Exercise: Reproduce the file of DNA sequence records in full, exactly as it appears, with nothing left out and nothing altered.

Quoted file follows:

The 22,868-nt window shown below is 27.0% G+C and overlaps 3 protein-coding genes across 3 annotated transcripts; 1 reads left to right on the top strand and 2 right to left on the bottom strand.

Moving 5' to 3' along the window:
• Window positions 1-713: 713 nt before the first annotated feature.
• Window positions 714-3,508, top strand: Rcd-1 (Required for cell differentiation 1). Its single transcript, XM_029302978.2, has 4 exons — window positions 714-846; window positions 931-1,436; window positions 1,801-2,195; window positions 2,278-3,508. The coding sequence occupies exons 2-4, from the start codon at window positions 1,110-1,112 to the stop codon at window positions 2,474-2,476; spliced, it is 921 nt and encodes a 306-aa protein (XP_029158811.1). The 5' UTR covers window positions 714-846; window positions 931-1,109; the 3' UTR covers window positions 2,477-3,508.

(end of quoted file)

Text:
The 22,868-nt window shown below is 27.0% G+C and overlaps 3 protein-coding genes across 3 annotated transcripts; 1 reads left to right on the top strand and 2 right to left on the bottom strand.

Moving 5' to 3' along the window:
• Window positions 1-713: 713 nt before the first annotated feature.
• Window positions 714-3,508, top strand: Rcd-1 (Required for cell differentiation 1). Its single transcript, XM_029302978.2, has 4 exons — window positions 714-846; window positions 931-1,436; window positions 1,801-2,195; window positions 2,278-3,508. The coding sequence occupies exons 2-4, from the start codon at window positions 1,110-1,112 to the stop codon at window positions 2,474-2,476; spliced, it is 921 nt and encodes a 306-aa protein (XP_029158811.1). The 5' UTR covers window positions 714-846; window positions 931-1,109; the 3' UTR covers window positions 2,477-3,508.